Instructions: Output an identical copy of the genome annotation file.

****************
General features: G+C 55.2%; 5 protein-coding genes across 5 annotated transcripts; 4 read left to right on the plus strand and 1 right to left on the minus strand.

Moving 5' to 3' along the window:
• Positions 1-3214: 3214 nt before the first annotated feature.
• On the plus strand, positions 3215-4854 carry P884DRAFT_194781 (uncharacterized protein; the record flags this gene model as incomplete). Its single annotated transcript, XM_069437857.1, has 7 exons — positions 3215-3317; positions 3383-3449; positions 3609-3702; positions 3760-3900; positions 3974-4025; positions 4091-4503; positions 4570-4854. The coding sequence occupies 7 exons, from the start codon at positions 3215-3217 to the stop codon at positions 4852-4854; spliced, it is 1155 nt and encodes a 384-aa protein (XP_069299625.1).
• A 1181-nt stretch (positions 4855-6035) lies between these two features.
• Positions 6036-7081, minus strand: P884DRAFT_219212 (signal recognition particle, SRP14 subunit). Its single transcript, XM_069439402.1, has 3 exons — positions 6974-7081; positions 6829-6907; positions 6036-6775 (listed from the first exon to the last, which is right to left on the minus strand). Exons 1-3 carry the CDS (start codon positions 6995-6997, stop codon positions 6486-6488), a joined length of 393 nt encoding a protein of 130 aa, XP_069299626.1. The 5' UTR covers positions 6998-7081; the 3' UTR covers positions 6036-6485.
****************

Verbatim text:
General features: G+C 55.2%; 5 protein-coding genes across 5 annotated transcripts; 4 read left to right on the plus strand and 1 right to left on the minus strand.

Moving 5' to 3' along the window:
• Positions 1-3214: 3214 nt before the first annotated feature.
• On the plus strand, positions 3215-4854 carry P884DRAFT_194781 (uncharacterized protein; the record flags this gene model as incomplete). Its single annotated transcript, XM_069437857.1, has 7 exons — positions 3215-3317; positions 3383-3449; positions 3609-3702; positions 3760-3900; positions 3974-4025; positions 4091-4503; positions 4570-4854. The coding sequence occupies 7 exons, from the start codon at positions 3215-3217 to the stop codon at positions 4852-4854; spliced, it is 1155 nt and encodes a 384-aa protein (XP_069299625.1).
• A 1181-nt stretch (positions 4855-6035) lies between these two features.
• Positions 6036-7081, minus strand: P884DRAFT_219212 (signal recognition particle, SRP14 subunit). Its single transcript, XM_069439402.1, has 3 exons — positions 6974-7081; positions 6829-6907; positions 6036-6775 (listed from the first exon to the last, which is right to left on the minus strand). Exons 1-3 carry the CDS (start codon positions 6995-6997, stop codon positions 6486-6488), a joined length of 393 nt encoding a protein of 130 aa, XP_069299626.1. The 5' UTR covers positions 6998-7081; the 3' UTR covers positions 6036-6485.